Darren Eliot
Sunday May 3rd, 2009

Not surprisingly, the two teams with the most experience and owners of the past two Stanley Cups, the Anaheim Ducks and the defending champion Detroit Red Wings, opened closest to peak performance than any of the eight remaining teams. Both clubs knew how to throw the pace-of-play switch for the second round and that they are playing one another, makes that series the most intriguing. Apologies to Mr. Crosby and Ovechkin, et al.

Not that the marketing dream series between the Pittsburgh Penguins and Washington Capitals isn't compelling. Game 1, after all, featured a goal each by Alexander Ovechkin and Sidney Crosby. Yet, the star of the game was 21-year-old Caps goaltender Simeon Varlamov. With 34 saves in all and a desperation diving save on Crosby, Varlamov is quickly becoming the story of this playoff year. He now has appeared in seven postseason games compared to just six appearances during the regular season, turning veteran Jose Theodore into hockey's version of Wally Pipp. The Varlamov era has officially begun in D.C.

The other Eastern Conference semifinal has the Bruins up 1-0 over the Carolina Hurricanes. The B's are still unbeaten during the playoffs and the 'Canes have yet to secure a win over the Bruins yet this season. They made the necessary adjustments in Round 1 against the Devils and those modifications took shape beginning in Game 2. That has to happen again in this series beginning Sunday night in Boston. The difference is that any adjustments the Hurricanes come up with won't free up Eric Staal from his matchup with Zdeno Chara -- the only defenseman in the East big enough and skilled enough to neutralize Staal's excellence down low in the offensive zone.

Finally, The Blackhawks head home tied 1-1 with the Vancouver Canucks. Goaltender Nik Khabibulin beat the Canucks for the first time since 1998 when he was a member of the Phoenix Coyotes. He won head-to-head against counterpart Roberto Luongo after six successive defeats. But, it is Luongo who needs to find his peak performance level. He has looked ordinary in the first two games and against the Blackhawks precocious offensive producers, that won't get it done. That's especially true now that captain Jonathan Toews looked more himself after reportedly battling the flu and Patrick Kane has rediscovered his quickness and creativity after a sub par second half. Luongo needs to be a difference maker as the series shifts to Chicago.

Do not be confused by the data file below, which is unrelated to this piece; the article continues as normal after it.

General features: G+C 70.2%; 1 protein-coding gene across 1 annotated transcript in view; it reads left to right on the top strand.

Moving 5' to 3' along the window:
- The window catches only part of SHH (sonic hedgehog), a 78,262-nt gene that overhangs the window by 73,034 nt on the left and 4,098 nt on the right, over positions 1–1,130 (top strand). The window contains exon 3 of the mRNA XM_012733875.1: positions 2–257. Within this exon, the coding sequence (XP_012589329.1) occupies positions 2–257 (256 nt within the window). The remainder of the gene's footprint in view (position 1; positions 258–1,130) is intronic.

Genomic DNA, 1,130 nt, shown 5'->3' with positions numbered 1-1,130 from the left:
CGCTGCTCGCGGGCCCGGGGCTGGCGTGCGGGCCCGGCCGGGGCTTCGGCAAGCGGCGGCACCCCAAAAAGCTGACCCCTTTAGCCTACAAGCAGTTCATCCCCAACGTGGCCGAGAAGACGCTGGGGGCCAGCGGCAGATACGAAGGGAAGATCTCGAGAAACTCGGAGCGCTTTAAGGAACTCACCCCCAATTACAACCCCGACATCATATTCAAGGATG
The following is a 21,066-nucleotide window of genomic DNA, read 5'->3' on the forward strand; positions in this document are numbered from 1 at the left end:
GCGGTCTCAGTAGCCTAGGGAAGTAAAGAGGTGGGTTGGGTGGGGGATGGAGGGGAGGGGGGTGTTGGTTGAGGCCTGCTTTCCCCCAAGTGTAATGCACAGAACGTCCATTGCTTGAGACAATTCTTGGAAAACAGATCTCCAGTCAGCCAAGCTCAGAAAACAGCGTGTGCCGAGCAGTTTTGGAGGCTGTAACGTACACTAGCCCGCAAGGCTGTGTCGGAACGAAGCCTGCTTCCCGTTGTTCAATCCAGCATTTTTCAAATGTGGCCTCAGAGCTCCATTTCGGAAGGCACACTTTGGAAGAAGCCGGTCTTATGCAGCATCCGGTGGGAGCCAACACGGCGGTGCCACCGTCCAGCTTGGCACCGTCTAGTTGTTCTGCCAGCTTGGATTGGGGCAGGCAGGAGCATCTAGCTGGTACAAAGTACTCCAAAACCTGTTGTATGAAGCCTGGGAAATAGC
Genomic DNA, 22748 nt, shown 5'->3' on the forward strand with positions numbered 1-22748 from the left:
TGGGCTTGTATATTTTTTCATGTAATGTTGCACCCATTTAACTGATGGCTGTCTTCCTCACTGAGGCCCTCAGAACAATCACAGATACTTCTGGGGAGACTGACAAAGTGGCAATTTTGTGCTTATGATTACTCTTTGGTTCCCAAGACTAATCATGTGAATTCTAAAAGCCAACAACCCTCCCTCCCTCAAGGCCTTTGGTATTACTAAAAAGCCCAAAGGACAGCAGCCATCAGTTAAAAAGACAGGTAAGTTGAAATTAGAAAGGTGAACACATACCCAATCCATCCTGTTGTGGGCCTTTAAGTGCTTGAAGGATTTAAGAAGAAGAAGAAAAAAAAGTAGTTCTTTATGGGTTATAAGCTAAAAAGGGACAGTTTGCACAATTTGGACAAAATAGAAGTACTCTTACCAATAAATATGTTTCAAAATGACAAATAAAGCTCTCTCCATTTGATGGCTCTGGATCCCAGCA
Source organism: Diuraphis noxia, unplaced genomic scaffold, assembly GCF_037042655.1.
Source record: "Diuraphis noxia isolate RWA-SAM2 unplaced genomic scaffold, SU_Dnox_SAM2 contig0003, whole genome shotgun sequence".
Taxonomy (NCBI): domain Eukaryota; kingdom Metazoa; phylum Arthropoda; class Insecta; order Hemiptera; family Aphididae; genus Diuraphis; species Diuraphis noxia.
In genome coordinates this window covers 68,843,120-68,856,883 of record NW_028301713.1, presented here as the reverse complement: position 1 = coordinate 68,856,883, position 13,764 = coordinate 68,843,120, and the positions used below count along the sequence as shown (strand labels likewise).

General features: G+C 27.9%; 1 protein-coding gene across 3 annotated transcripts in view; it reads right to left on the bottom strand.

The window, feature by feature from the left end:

1. Patrick Sharp, Blackhawks. Trailing 2-0, the Blackhawks needed instant offense. Enter Patrick Sharp with his back-to-back goal to begin the second period. His first set the tone, with Sharp battling for a loose puck in the slot, something the Blackhawks didn't do that well in the first period despite having the puck more than the Canucks. Sharp's second goal was a point blast on a 5-on-3 powerplay -- one of his series leading 26 shots on goal. After that, the 'hawks never looked back.

2. Nick Backstrom, Capitals. The smooth-skating sophomore center was at his play-making best in Game One against the Pittsburgh Penguins. Sure, Alex Ovechkin scored on the powerplay and Alex Semin had two helpers as well, but it was Backstrom who was the quiet catalyst. His deft 12' aerial dish to Tomas Fleischman was pure perfection. The off-post lay-up Backstrom created turned out to be the game-winner in the third period.

3. David Boland, Blackhawks. Like Sharp, Boland also potted two goals in Game Two versus the Canucks. His short-handed breakaway goal that put the Blackhawks up 3-2 stunned the home team, quieted the crowd and energized an already confident offensive bunch. He also scored into an empty net by looking left as he came through the neutral zone. The Canucks read the play, committed to the sure pass, and without changing his gaze or his gait, Boland flipped a long backhand home to seal the win. His all around heady game proved invaluable to the Blackhawks as they tied the series at 1-1.

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